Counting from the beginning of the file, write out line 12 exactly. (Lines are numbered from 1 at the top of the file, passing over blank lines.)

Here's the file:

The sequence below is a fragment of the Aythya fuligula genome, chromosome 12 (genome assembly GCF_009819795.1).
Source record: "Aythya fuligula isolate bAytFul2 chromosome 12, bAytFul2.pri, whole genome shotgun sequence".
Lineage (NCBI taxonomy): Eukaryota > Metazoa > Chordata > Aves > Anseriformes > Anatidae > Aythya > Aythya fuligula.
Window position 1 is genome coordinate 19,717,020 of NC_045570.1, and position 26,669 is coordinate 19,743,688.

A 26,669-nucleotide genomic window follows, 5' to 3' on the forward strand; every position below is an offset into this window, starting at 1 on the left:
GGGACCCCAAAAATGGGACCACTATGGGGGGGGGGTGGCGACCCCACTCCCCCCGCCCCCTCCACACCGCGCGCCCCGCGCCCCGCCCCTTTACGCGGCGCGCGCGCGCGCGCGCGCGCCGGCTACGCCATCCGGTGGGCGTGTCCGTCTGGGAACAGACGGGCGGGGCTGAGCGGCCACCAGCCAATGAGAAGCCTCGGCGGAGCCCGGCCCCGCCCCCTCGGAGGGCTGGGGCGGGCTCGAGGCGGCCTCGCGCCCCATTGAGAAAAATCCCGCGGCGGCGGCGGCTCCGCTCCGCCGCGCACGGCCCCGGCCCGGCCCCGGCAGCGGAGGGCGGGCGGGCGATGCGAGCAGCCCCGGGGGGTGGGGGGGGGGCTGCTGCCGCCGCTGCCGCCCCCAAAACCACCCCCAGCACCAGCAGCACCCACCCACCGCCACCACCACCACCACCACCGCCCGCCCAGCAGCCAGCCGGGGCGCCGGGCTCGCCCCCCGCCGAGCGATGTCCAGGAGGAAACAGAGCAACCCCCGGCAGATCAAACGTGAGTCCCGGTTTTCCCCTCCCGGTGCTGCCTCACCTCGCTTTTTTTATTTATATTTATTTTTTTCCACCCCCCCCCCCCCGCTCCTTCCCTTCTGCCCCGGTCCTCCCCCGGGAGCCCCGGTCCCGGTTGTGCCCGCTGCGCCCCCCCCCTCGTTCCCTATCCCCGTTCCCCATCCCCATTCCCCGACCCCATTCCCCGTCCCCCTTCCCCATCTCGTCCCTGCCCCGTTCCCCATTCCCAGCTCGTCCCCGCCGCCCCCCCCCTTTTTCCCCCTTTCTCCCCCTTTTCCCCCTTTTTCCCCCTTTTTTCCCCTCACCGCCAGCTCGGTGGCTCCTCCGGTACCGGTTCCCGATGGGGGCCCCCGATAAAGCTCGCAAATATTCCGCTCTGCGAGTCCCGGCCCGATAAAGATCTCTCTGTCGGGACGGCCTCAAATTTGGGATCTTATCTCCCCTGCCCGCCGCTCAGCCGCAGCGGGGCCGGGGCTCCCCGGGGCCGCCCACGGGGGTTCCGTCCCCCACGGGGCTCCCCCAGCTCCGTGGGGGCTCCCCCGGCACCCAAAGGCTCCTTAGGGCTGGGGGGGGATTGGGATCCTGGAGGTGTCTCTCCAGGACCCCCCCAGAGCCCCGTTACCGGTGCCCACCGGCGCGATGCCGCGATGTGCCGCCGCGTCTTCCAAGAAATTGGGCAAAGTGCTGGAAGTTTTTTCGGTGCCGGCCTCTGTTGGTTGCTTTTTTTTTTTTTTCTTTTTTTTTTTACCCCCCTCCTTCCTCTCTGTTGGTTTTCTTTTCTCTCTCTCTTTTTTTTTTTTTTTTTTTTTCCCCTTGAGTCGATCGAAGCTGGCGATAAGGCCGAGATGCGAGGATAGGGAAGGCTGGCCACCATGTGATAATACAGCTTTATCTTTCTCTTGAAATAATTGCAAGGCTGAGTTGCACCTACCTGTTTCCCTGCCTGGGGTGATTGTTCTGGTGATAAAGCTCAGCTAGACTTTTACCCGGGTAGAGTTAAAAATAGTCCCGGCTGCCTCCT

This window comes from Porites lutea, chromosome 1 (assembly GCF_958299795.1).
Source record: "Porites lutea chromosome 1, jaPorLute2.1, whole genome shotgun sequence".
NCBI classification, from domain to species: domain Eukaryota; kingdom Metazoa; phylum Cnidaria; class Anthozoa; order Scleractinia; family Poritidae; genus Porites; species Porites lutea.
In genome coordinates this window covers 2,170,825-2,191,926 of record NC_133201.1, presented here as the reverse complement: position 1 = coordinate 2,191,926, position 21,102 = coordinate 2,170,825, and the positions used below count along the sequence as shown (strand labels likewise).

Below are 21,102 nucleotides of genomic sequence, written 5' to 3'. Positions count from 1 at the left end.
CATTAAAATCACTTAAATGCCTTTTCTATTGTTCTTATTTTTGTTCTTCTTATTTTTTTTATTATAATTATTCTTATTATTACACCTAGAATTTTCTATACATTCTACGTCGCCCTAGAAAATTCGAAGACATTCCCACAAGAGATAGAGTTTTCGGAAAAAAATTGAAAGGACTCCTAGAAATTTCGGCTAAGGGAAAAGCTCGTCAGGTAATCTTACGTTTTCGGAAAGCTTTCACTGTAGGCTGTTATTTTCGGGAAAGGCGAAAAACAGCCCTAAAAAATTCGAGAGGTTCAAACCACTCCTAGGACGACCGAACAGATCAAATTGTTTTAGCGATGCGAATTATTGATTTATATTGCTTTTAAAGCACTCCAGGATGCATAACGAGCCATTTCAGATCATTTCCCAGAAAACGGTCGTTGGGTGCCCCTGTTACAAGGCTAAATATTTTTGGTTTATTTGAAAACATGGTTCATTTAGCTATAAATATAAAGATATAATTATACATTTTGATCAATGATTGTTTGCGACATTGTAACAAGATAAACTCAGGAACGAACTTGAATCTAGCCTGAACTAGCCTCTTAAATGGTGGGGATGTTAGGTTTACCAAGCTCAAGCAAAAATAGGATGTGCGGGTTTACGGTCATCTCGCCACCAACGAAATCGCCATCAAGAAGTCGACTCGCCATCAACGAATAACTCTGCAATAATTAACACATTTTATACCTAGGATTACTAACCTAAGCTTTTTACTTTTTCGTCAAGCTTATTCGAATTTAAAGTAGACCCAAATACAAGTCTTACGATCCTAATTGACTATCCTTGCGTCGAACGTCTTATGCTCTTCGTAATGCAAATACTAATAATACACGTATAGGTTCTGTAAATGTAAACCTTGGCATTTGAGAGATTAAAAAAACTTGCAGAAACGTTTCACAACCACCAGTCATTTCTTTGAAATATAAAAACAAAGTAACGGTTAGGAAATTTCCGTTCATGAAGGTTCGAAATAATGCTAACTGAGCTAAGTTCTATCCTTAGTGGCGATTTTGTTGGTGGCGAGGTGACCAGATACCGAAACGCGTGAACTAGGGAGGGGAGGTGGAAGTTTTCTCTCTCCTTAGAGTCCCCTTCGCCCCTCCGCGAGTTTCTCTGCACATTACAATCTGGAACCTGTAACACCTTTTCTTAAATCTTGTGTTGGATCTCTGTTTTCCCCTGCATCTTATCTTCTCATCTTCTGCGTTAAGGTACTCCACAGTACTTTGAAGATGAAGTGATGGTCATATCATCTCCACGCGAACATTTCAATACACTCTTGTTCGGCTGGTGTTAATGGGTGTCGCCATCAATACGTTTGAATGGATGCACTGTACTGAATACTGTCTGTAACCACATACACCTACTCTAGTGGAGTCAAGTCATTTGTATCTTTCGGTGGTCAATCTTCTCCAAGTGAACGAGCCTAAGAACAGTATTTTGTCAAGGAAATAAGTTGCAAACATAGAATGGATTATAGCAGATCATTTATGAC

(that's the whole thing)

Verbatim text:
CATTAAAATCACTTAAATGCCTTTTCTATTGTTCTTATTTTTGTTCTTCTTATTTTTTTTATTATAATTATTCTTATTATTACACCTAGAATTTTCTATACATTCTACGTCGCCCTAGAAAATTCGAAGACATTCCCACAAGAGATAGAGTTTTCGGAAAAAAATTGAAAGGACTCCTAGAAATTTCGGCTAAGGGAAAAGCTCGTCAGGTAATCTTACGTTTTCGGAAAGCTTTCACTGTAGGCTGTTATTTTCGGGAAAGGCGAAAAACAGCCCTAAAAAATTCGAGAGGTTCAAACCACTCCTAGGACGACCGAACAGATCAAATTGTTTTAGCGATGCGAATTATTGATTTATATTGCTTTTAAAGCACTCCAGGATGCATAACGAGCCATTTCAGATCATTTCCCAGAAAACGGTCGTTGGGTGCCCCTGTTACAAGGCTAAATATTTTTGGTTTATTTGAAAACATGGTTCATTTAGCTATAAATATAAAGATATAATTATACATTTTGATCAATGATTGTTTGCGACATTGTAACAAGATAAACTCAGGAACGAACTTGAATCTAGCCTGAACTAGCCTCTTAAATGGTGGGGATGTTAGGTTTACCAAGCTCAAGCAAAAATAGGATGTGCGGGTTTACGGTCATCTCGCCACCAACGAAATCGCCATCAAGAAGTCGACTCGCCATCAACGAATAACTCTGCAATAATTAACACATTTTATACCTAGGATTACTAACCTAAGCTTTTTACTTTTTCGTCAAGCTTATTCGAATTTAAAGTAGACCCAAATACAAGTCTTACGATCCTAATTGACTATCCTTGCGTCGAACGTCTTATGCTCTTCGTAATGCAAATACTAATAATACACGTATAGGTTCTGTAAATGTAAACCTTGGCATTTGAGAGATTAAAAAAACTTGCAGAAACGTTTCACAACCACCAGTCATTTCTTTGAAATATAAAAACAAAGTAACGGTTAGGAAATTTCCGTTCATGAAGGTTCGAAATAATGCTAACTGAGCTAAGTTCTATCCTTAGTGGCGATTTTGTTGGTGGCGAGGTGACCAGATACCGAAACGCGTGAACTAGGGAGGGGAGGTGGAAGTTTTCTCTCTCCTTAGAGTCCCCTTCGCCCCTCCGCGAGTTTCTCTGCACATTACAATCTGGAACCTGTAACACCTTTTCTTAAATCTTGTGTTGGATCTCTGTTTTCCCCTGCATCTTATCTTCTCATCTTCTGCGTTAAGGTACTCCACAGTACTTTGAAGATGAAGTGATGGTCATATCATCTCCACGCGAACATTTCAATACACTCTTGTTCGGCTGGTGTTAATGGGTGTCGCCATCAATACGTTTGAATGGATGCACTGTACTGAATACTGTCTGTAACCACATACACCTACTCTAGTGGAGTCAAGTCATTTGTATCTTTCGGTGGTCAATCTTCTCCAAGTGAACGAGCCTAAGAACAGTATTTTGTCAAGGAAATAAGTTGCAAACATAGAATGGATTATAGCAGATCATTTATGAC